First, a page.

INSIGNIFICANT IMPACT

Kenya didn’t suffer much from blockade of Suez Canal — KPA

Most of the ships that use the Suez Canal route are those from America and Europe.

In Summary

•As of Monday, before the vessel was dislodged from the muddy edges of the canal, about 450 ships were waiting to pass through the channel.

•KPA general manager operations William Ruto said they are prepared to handle some of the grain vessels that might have been affected by the blockade.

Kenya’s global trade did not suffer much from the six-day blockade of the Suez Canal in Egypt, Kenya Ports Authority management said on Wednesday.

A cargo vessel, Ever Given, which is operated by global shipping line Evergreen, became wedged across the canal after it was blown off course by strong winds.

As of Monday, before the vessel was dislodged from the muddy edges of the canal, about 450 ships were waiting to pass through the channel.

Kenyan importers and manufacturers raised concerns that they might incur losses from the delay of their cargo on board the vessels that were waiting along the channel.

But KPA acting managing director Rashid Salim said the impact of the blockade on Kenya’s export and import businesses was insignificant.

He said most Kenyan imports are from Asian countries and most of the ships that use the Suez Canal route are those from America and Europe.

“We will experience very minimal impact from the Suez Canal blockage in terms of container vessels as it will only affect cargo from Europe and America that are normally transshipped from the Gulf ports,” Salim said.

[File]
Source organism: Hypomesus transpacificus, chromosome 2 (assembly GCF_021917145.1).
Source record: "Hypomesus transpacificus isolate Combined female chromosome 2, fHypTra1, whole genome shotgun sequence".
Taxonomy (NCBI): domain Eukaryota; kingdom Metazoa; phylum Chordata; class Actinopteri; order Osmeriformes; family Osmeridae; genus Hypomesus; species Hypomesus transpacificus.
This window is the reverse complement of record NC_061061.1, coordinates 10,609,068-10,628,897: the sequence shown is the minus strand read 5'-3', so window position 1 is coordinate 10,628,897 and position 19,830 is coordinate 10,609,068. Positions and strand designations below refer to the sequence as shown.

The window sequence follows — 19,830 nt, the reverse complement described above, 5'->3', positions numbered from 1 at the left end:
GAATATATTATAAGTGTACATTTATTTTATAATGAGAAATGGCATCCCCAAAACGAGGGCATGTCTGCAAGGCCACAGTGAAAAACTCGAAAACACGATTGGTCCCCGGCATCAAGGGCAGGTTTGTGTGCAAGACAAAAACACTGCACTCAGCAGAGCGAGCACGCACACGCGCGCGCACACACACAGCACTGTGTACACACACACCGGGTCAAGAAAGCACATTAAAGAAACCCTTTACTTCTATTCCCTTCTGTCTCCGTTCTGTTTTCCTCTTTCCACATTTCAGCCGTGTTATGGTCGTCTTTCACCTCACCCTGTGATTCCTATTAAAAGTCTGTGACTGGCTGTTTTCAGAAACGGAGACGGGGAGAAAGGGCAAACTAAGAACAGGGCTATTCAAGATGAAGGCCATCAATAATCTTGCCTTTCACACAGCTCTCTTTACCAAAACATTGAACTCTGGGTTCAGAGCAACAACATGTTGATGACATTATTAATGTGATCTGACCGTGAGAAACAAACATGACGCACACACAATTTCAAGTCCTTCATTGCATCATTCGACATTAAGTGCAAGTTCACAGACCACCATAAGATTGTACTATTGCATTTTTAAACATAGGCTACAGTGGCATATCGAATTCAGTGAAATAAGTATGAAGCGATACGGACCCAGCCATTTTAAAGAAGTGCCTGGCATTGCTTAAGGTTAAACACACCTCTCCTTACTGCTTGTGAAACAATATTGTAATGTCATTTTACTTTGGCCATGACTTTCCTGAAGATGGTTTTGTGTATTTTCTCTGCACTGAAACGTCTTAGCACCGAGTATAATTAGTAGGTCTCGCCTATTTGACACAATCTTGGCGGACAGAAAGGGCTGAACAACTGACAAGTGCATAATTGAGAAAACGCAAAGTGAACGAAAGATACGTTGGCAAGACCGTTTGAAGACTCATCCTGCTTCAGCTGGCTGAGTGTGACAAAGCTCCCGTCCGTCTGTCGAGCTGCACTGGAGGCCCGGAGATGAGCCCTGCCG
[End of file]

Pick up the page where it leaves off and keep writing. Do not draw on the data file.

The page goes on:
“We do not foresee much of an impact given that our imports are mainly from Asia. Cargo from Europe and America accounted for less than 35 per cent of Kenyan imports.” 

He said major shipping lines plying Kenya’s trade routes had indicated that the negative impact would be a slight delay for their first carrier transhipment vessels.

There was only one vessel that had left the Port of Mombasa for Europe and by the time of the incident, it had already passed the Suez Canal.

Exports from Kenya to Europe and America, which are mainly refrigerated avocados, could experience slight delays, according to Salim.

Fresh produce is currently the main export commodity to Europe.

KPA general manager operations William Ruto said they are prepared to handle some of the grain vessels that might have been affected by the blockade.

“On the likelihood of any delays on grain vessels and possible bunching up of ship arrivals, we are on top-level preparedness with reviewed operational strategies in place,”  Ruto said.

 

 

Edited by Kiilu Damaris